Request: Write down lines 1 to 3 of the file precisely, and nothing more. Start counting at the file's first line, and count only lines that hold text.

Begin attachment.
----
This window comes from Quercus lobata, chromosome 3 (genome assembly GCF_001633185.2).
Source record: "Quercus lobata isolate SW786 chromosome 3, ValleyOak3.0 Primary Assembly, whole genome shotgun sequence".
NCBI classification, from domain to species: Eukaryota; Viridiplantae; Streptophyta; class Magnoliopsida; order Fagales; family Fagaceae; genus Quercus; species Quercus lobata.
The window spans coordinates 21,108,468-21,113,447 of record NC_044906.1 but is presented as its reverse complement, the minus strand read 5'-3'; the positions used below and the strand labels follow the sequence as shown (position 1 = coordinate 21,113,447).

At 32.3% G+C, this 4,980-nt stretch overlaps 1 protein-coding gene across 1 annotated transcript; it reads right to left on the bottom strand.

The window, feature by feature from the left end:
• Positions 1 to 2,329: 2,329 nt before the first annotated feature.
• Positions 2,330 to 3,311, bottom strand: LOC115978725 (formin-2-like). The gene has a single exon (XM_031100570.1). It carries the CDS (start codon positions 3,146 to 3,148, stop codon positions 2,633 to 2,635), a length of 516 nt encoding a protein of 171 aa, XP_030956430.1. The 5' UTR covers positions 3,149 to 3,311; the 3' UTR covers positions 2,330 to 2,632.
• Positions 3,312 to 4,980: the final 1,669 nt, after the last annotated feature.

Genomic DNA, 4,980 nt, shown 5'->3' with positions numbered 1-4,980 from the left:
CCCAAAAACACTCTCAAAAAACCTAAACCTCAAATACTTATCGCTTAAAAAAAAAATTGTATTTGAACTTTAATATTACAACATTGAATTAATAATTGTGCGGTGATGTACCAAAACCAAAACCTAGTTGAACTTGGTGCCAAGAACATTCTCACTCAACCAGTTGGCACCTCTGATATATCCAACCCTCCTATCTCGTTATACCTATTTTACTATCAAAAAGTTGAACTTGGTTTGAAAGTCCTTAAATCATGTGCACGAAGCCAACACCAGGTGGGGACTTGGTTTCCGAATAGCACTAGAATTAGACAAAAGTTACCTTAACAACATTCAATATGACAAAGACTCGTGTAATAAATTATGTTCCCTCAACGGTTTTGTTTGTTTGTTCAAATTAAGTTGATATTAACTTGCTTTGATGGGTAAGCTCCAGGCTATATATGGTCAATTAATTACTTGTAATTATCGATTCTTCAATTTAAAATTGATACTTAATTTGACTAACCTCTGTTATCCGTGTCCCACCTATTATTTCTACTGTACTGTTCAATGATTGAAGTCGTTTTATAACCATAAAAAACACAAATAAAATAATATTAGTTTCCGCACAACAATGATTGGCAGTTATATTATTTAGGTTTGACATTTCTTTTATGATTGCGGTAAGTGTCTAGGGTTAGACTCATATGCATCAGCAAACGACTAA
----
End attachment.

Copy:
This window comes from Quercus lobata, chromosome 3 (genome assembly GCF_001633185.2).
Source record: "Quercus lobata isolate SW786 chromosome 3, ValleyOak3.0 Primary Assembly, whole genome shotgun sequence".
NCBI classification, from domain to species: Eukaryota; Viridiplantae; Streptophyta; class Magnoliopsida; order Fagales; family Fagaceae; genus Quercus; species Quercus lobata.